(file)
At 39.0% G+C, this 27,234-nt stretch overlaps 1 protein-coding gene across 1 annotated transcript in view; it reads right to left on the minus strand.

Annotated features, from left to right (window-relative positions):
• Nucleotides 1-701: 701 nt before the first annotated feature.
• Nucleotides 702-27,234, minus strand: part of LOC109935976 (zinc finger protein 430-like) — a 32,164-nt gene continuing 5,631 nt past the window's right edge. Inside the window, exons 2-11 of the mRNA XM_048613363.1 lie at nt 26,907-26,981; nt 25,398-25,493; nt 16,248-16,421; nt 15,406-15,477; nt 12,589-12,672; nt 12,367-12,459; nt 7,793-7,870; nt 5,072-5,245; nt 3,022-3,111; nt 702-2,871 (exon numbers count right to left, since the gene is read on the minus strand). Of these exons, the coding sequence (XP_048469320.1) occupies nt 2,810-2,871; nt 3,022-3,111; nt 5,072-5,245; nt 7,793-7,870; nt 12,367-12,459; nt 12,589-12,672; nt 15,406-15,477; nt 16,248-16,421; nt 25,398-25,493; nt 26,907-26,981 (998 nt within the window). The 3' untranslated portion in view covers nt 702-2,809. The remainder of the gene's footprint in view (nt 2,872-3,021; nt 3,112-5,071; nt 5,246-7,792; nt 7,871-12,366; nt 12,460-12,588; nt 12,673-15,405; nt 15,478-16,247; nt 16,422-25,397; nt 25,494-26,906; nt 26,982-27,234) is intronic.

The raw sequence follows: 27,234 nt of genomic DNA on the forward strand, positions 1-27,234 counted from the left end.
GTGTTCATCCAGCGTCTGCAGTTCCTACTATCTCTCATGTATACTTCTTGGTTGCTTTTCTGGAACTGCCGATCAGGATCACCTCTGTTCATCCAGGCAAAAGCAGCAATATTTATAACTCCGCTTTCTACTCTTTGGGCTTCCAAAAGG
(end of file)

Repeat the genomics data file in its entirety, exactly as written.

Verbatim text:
At 39.0% G+C, this 27,234-nt stretch overlaps 1 protein-coding gene across 1 annotated transcript in view; it reads right to left on the minus strand.

Annotated features, from left to right (window-relative positions):
• Nucleotides 1-701: 701 nt before the first annotated feature.
• Nucleotides 702-27,234, minus strand: part of LOC109935976 (zinc finger protein 430-like) — a 32,164-nt gene continuing 5,631 nt past the window's right edge. Inside the window, exons 2-11 of the mRNA XM_048613363.1 lie at nt 26,907-26,981; nt 25,398-25,493; nt 16,248-16,421; nt 15,406-15,477; nt 12,589-12,672; nt 12,367-12,459; nt 7,793-7,870; nt 5,072-5,245; nt 3,022-3,111; nt 702-2,871 (exon numbers count right to left, since the gene is read on the minus strand). Of these exons, the coding sequence (XP_048469320.1) occupies nt 2,810-2,871; nt 3,022-3,111; nt 5,072-5,245; nt 7,793-7,870; nt 12,367-12,459; nt 12,589-12,672; nt 15,406-15,477; nt 16,248-16,421; nt 25,398-25,493; nt 26,907-26,981 (998 nt within the window). The 3' untranslated portion in view covers nt 702-2,809. The remainder of the gene's footprint in view (nt 2,872-3,021; nt 3,112-5,071; nt 5,246-7,792; nt 7,871-12,366; nt 12,460-12,588; nt 12,673-15,405; nt 15,478-16,247; nt 16,422-25,397; nt 25,494-26,906; nt 26,982-27,234) is intronic.

The raw sequence follows: 27,234 nt of genomic DNA on the forward strand, positions 1-27,234 counted from the left end.
GTGTTCATCCAGCGTCTGCAGTTCCTACTATCTCTCATGTATACTTCTTGGTTGCTTTTCTGGAACTGCCGATCAGGATCACCTCTGTTCATCCAGGCAAAAGCAGCAATATTTATAACTCCGCTTTCTACTCTTTGGGCTTCCAAAAGG